|WO2001020818A1||Sep 14, 2000||Mar 22, 2001||Qualcomm Inc||System and method for synchronizing base stations in cellular and pcs networks|
|WO2005006586A2||Jun 28, 2004||Jan 20, 2005||Costa Elena||Method for synchronizing a radio communication system that is divided up into radio cells|
|1||International Search Report for International Application No. PCT/EP/2004/051272; mailed Dec. 30, 2004.|
|2||Notice of Allowance of U.S. Appl. No. 10/563,941; mailed Jan. 5, 2011.|
|3||Office Action for co-pending U.S. Appl. No. 10/563,941; mailed Jul. 26, 2010.|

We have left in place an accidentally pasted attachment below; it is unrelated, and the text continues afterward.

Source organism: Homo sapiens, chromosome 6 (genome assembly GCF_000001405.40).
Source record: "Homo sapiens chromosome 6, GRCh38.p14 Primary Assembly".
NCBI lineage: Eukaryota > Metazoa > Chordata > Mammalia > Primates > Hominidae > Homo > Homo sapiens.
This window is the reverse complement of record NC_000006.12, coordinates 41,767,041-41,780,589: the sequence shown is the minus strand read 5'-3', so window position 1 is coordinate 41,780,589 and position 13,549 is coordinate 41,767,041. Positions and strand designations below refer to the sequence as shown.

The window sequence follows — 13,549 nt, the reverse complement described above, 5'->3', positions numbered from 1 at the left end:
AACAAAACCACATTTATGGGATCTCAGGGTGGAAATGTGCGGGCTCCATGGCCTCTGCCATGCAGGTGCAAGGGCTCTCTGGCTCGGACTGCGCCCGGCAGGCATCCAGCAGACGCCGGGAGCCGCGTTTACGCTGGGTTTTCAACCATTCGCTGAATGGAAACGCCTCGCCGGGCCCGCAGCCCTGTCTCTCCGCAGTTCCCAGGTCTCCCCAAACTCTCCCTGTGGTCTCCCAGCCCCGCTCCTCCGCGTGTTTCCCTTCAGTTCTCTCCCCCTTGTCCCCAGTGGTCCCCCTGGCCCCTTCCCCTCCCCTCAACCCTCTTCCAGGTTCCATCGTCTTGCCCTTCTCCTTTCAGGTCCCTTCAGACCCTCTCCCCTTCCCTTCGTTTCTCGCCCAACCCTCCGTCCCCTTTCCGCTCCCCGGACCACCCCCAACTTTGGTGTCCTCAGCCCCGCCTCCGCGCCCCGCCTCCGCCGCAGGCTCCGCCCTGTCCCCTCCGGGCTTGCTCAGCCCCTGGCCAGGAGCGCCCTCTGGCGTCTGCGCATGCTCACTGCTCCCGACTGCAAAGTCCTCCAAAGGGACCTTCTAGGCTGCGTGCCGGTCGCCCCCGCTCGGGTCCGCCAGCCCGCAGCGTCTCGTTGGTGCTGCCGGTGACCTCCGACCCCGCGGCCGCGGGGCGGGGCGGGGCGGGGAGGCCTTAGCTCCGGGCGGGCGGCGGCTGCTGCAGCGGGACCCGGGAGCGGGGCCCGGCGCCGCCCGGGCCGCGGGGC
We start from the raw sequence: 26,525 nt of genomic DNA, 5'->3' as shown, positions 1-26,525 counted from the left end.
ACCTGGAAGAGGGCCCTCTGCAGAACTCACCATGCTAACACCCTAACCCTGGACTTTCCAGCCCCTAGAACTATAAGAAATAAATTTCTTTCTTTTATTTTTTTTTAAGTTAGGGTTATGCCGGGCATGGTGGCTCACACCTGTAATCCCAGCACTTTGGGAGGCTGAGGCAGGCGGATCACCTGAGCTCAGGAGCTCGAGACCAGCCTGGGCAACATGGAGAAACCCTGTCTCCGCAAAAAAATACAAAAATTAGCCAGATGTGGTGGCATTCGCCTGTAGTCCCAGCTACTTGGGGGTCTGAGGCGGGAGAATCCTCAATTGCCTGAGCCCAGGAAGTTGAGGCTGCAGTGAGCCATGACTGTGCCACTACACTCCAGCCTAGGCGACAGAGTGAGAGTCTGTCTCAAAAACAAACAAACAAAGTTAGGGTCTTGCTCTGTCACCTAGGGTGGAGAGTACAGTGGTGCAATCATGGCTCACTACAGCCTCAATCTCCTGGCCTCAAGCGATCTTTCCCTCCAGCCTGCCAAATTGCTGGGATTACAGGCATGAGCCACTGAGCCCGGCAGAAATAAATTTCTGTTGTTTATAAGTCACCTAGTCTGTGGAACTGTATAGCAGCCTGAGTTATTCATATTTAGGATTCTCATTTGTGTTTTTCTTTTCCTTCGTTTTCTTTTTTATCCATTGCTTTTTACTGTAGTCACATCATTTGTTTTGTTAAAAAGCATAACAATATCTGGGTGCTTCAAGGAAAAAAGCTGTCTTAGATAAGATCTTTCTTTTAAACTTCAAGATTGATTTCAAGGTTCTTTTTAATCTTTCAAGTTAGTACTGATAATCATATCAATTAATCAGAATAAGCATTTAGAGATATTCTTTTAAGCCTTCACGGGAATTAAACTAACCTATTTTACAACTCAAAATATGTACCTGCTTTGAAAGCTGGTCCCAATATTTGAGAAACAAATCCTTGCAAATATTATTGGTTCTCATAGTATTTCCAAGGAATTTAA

|4||Office Action for co-pending U.S. Appl. No. 10/563,941; mailed Nov. 9, 2009.|
|5||Office Action issued on Apr. 3, 2009 in U.S. Appl. No. 10/563,941.|
|6||Office Action issued on May 5, 2008 in U.S. Appl. No. 10/563,941.|
|7||U.S. Appl. No. 10/563,941, filed Jan. 10, 2006, Elena Costa, Siemens Aktiengesellschaft.|
|U.S. Classification||370/350, 370/512, 370/503, 455/443, 455/447, 370/507, 370/508, 455/63.1, 370/520, 455/502|
|International Classification||H04J3/06, H04B7/26|
|Cooperative Classification||H04B7/2625, H04B7/2687|
|European Classification||H04B7/26G, H04B7/26V6D6|